As we told you over the weekend, T-Mobile parent company Deutsche Telekom dropped a demand that was holding up a deal between T-Mobile, Sprint and Dish Network. The latter would buy Boost Mobile and some spectrum from the carriers and in return, it would create a new competitor to replace Sprint. And that would give the U.S. Justice Department enough peace of mind to allow the $26.5 billion merger between the nation's third and fourth-largest wireless providers to proceed.
If Dish reaches an agreement with Deutsche Telekom and Sprint, it will enter into an MVNO agreement with T-Mobile that will allow it to use the carrier's network to sell cellular service to consumers in the states. At the same time, Dish will start building its own 5G network. Originally, Deutsche Telekom wanted to restrict Dish's access to a small percentage of the T-Mobile network and also demanded that the MVNO agreement be terminated if a third party purchased 5% or more of Dish. The German telecom giant fears that a deep-pocketed partner, say Google or Amazon, will take the opportunity to team up with Dish and use the MVNO agreement to quickly become a major competitor to the New T-Mobile quicker than expected. In other words, Dish would be able to compete against T-Mobile using the latter's own network for the term of the MVNO agreement, expected to be a period of three years.
Could Dish end up being a more "frightening challenger" to T-Mobile than Sprint currently is?
CNBC reports that while this move is risky for Deutsche Telekom, it decided to drop its objections because it feels that moving forward without Sprint is worse than setting up Dish as a new competitor. That is because T-Mobile is looking to be the first in the U.S. to build a nationwide 5G network. And with Sprint's hoard of mid-range 2.5GHz spectrum, T-Mobile will be able to use its low-band 600MHz airwaves and ultra-high frequency mmWave spectrum combined with Sprint's mid-band spectrum for its 5G network. Verizon plans to stick with mmWave airwaves, which travel much shorter distances and do not penetrate buildings as well as the low-band spectrum that T-Mobile owns. This means that it will take Verizon longer to finish a coast to coast 5G network. AT&T plans on following T-Mobile's strategy of combining mmWave and sub-6GHz spectrum for its 5G service.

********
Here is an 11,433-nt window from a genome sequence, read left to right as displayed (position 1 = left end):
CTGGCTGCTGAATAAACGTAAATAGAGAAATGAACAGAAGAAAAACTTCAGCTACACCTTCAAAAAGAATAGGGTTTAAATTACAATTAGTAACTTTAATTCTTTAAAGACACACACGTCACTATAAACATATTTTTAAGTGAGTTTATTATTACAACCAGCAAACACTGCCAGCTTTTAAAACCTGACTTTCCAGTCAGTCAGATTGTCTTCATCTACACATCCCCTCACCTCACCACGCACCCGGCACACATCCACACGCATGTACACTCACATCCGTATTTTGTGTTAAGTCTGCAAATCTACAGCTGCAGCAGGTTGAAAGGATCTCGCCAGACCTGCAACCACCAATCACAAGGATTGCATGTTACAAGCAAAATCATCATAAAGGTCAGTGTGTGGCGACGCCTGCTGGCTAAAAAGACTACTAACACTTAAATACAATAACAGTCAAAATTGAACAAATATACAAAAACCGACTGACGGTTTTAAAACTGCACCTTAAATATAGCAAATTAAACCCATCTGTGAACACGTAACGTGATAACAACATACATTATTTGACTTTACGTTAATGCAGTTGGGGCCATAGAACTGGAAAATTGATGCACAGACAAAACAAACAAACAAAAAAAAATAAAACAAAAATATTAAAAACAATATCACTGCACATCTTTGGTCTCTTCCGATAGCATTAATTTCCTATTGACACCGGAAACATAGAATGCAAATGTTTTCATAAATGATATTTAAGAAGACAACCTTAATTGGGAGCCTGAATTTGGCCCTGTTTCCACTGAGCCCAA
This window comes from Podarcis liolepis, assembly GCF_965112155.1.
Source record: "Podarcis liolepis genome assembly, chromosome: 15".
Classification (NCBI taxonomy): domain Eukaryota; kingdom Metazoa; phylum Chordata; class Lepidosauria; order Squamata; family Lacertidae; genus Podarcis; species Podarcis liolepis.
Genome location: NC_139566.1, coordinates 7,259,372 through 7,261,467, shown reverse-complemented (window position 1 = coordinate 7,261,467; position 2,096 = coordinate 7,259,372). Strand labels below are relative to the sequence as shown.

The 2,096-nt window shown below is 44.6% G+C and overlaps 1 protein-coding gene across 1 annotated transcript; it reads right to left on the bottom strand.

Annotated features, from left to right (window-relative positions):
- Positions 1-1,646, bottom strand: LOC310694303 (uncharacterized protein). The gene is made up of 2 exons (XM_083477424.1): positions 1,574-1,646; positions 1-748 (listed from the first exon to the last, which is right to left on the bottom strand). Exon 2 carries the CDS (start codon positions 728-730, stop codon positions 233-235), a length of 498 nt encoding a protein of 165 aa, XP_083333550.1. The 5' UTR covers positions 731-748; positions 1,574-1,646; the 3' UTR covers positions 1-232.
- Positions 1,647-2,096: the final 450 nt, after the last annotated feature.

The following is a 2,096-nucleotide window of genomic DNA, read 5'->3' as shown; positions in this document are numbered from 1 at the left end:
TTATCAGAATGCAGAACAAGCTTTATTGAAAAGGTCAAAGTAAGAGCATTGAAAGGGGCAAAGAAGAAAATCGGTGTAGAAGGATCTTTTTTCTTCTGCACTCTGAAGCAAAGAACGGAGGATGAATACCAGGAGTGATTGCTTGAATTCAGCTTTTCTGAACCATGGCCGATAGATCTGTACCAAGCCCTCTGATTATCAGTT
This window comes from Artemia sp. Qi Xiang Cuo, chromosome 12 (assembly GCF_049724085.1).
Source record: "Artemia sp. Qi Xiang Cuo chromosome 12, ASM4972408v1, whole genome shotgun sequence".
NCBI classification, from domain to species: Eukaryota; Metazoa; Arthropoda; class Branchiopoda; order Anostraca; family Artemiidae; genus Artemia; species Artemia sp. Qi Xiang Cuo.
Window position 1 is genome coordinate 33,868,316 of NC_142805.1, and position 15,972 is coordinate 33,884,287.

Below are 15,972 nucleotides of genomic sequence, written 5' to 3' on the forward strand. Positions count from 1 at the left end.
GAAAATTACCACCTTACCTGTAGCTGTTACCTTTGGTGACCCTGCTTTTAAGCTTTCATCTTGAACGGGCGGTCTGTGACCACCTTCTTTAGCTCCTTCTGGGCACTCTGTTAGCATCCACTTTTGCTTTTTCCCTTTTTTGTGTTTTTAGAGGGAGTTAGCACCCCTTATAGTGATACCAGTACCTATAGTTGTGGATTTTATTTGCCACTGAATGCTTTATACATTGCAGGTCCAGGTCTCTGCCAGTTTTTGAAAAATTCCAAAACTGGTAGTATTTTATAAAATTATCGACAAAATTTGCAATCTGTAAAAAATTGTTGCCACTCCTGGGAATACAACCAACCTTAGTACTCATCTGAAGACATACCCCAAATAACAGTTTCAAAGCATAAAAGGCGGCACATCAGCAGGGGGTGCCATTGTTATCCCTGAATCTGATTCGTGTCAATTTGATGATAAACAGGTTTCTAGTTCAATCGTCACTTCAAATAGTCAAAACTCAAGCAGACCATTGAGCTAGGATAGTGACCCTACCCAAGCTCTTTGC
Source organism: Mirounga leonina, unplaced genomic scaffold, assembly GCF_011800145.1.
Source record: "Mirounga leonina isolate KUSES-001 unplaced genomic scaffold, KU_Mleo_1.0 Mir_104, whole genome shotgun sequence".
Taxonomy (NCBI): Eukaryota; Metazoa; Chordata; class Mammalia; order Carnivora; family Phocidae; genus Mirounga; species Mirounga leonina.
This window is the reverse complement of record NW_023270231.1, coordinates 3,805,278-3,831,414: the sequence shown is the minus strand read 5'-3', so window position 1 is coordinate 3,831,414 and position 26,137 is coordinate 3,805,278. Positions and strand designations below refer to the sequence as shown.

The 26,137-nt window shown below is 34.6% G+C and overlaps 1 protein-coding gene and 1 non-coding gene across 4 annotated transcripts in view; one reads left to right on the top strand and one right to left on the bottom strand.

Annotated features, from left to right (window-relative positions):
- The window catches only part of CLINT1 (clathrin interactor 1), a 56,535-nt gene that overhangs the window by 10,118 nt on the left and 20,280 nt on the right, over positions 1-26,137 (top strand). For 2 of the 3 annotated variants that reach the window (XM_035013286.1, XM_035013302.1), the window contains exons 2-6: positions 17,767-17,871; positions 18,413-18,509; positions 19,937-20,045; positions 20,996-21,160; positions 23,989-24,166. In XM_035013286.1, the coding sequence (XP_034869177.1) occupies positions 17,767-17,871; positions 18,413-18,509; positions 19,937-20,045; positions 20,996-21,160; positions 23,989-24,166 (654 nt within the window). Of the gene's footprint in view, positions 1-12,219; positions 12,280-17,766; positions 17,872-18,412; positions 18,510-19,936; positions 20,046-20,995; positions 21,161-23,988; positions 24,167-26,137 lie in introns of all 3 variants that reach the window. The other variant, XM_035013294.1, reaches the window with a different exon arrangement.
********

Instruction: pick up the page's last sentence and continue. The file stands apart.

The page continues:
[img center []:"The T-Mobile merger with Sprint could get DOJ approval on Wednesday"]
Some Wall Street analysts believe that allowing Dish Network to enter the wireless business, a long-time dream for its CEO Charles Ergen, is not a smart move for T-Mobile. For example, Craig Moffett of MoffettNathanson says that Dish could be a "more frightening" competitor to T-Mobile than Sprint currently is. After all, if it isn't snapped up by T-Mobile, Sprint could remain a weak challenger to T-Mobile and could continue to lose customers. Instead, a merged T-Mobile-Sprint would have to deal with a company starting from scratch like Dish, which would most likely be ready to undercut T-Mobile's prices from day one.
Those familiar with T-Mobile's thinking say that it believes Dish's wireless service will lose a lot of money in the first few years. That's because, under the terms of the MVNO agreement, Dish will have to give 50% of the revenue it generates to T-Mobile. But things will change once Dish does have its own 5G network up and running. Analysts say that the Dish network will be more efficient than others because it will be built specifically for 5G service. Since it will be brand new, Dish's network won't be used to connect its customers with 2G, 3G or even 4G dataspeeds.
There is one other matter that could block the merger. A lawsuit filed by 13 state attorneys general and the District of Columbia seeks to block the transaction. However, a trial might not start until October at the earliest. Unless the judge overseeing the case issues a temporary restraining order, T-Mobile and Sprint might actually get the green light to end this long-running drama this week.